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Home | LBO News | Running: Most Common Injuries & How To Avoid Them

Running: Most Common Injuries & How To Avoid Them

Running: Most Common Injuries & How To Avoid Them

In an ideal world, our bodies can be pushed as far as we want them to in an instance. Unfortunately, in reality, this is not possible. Our bodies aren’t up for instant and demanding physical exertion. We need time to adjust, especially if it is a dramatic change such as changing from sedentary to marathon running. When we don’t allow this time for change is when most running injuries happen.

We see injuries from running all the time at London Bridge Orthopaedics. So we thought we’d share the most common running injuries and what you can do to avoid them.

1)    Runner’s Knee

Runner’s knee, also known as patellofemoral pain syndrome, is common in people who run a certain way that adds excessive weight onto the knee. These include runners who take long strides when running and without bending the knee. It causes irritation of the cartilage on the kneecap, also known as the patella. It is usually noticeable after a long run, sitting for too long or going down hills/stairs.

You should not ignore this pain so we recommend that you do not continue to run. If you do, you should rest the following day to allow adequate time for recovery.

To prevent injury, try running with shorter strides and with bent knees to spread the pressure over the leg and not on the knee. Another method to try is running up-hill to reduce the chances of pain – along with the added benefit of working out your glutes.

If you continue to have pain, try knee-friendly exercises such as swimming or elliptical training.

2)    Achilles Tendonitis

Most common in women who wear high heels, inexperienced runners that have not built up muscles are particularly at risk of Achilles tendinitis. The Achilles tendon, a muscle that connects the calf muscle to the heel. When it becomes too tight and causes pain and irritation.

This is common for runners who do not allow time to increase their speed/distance. This is important as the injury is caused by the lack of strength in muscle rather than excess usage.

If you find that your heal area is painful then do not run. If you stop and apply ice as soon as the pain starts. The pain should go away after a few days. If you continue then it could become a more permanent problem and have a vastly longer recovery time.

3)    Stress Fractures

As mentioned in our previous article regarding fractures, stress fractures are common in many runners. This is especially true for those with low bone density or those who run excessively. Stress fractures are different from acute fractures as they appear as a crack on the bone that doesn’t cross the bone.

An x-ray and CT scan will determine whether pain after running is caused by a stress fracture. If you are diagnosed, it is very unlikely that you will need treatment other than rest. On occasion, to aid in a speedy recovery, you may need a cast to immobilise the area. You should stop all high-impact activities – including running and opt for a low-impact exercise, such as swimming.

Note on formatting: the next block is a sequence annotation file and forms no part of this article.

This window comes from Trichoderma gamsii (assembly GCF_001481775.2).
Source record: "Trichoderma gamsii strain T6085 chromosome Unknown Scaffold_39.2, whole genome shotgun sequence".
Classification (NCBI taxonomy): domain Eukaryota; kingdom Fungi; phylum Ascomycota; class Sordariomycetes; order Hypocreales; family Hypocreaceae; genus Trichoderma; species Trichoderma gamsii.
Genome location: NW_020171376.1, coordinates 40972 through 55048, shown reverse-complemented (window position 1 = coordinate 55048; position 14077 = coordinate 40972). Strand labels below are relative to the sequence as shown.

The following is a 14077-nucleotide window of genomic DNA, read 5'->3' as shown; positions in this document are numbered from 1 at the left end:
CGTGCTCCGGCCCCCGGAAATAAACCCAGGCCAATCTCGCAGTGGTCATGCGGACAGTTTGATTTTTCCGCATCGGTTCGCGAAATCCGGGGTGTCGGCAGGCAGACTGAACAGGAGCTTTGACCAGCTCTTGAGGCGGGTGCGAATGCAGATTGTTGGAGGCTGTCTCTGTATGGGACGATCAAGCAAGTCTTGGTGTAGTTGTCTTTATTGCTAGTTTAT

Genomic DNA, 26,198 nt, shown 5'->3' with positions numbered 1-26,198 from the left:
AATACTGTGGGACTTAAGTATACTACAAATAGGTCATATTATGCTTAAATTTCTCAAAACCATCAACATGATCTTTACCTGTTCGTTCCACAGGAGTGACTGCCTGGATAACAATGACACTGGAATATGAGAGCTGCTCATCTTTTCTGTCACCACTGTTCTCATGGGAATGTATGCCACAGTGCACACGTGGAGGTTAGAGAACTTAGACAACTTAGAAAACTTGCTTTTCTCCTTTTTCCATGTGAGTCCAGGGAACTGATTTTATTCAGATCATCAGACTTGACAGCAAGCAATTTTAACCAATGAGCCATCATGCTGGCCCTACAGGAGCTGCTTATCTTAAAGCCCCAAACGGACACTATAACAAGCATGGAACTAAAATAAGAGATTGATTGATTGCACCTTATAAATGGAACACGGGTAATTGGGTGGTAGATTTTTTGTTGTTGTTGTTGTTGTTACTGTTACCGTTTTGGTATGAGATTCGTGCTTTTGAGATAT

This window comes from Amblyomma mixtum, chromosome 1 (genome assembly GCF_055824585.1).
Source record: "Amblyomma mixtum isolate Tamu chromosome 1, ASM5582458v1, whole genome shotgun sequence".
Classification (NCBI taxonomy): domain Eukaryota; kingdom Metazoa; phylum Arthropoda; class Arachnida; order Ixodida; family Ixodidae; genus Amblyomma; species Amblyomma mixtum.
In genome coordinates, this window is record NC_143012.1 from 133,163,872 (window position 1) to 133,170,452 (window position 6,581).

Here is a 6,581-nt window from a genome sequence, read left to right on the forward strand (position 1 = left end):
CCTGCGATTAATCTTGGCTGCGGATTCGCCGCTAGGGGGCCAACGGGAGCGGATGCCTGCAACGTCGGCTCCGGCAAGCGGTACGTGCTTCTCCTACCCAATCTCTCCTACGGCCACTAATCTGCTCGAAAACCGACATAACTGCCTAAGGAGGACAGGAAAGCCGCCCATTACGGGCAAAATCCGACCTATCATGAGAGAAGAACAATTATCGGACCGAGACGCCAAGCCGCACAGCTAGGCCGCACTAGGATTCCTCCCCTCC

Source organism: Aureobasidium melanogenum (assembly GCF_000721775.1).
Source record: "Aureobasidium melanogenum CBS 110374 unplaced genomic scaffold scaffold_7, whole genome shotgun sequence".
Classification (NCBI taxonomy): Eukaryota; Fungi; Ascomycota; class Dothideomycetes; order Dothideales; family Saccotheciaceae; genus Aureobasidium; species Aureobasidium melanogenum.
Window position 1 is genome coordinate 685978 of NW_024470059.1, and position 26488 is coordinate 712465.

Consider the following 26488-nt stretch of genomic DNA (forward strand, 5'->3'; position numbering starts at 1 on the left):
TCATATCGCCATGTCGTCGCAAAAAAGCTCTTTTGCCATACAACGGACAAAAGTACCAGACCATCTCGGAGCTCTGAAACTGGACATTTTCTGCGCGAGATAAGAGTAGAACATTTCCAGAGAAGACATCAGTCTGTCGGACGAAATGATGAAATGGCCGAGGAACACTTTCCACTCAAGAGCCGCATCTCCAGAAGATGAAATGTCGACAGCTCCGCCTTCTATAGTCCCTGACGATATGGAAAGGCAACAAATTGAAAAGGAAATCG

Stress fractures are more common in those who started an extreme running routine quickly – such as from a sedentary lifestyle to marathon training.

However, if training is increased progressively over a long duration, then the muscle gained from running is actually protective against stress fractures rather than hindering.

4)    Ankle Sprains

The lower limbs are always much more at risk of injury compared to the upper half of the body due to the body’s mechanical structure when moving. Your ankles have to bear the brunt of your weight and movement, which is substantially increased when running.

These are more common in runners who run with the edges of their feet striking the ground or rotate their ankles excessively when they run. These create excessive strain on the muscles and tendons that control the ankle – resulting in a twisted ankle. Normally, a quick rest and rolling the ankles will cure any twisting. But if your ankle muscles are weak, then a twist is more likely and the likelihood of sprains will increase

If a minor sprain occurs it usually can be treated at home using PRICE therapy and is usually resolved within 4-6 weeks. For major sprains (such as severe pain, discolouration or you cannot move the joint), then you should visit a minor injury unit. Here they can assess whether a cast is needed, potential physiotherapy or surgery for extreme cases. However, these are more likely for professional sports people.

To avoid developing a sprain, try strengthening the muscles and tendons around the ankle. Find out a few exercises here.

If you have pain when running or post-run and it still hasn’t resolved in a couple of weeks then contact LBO today.

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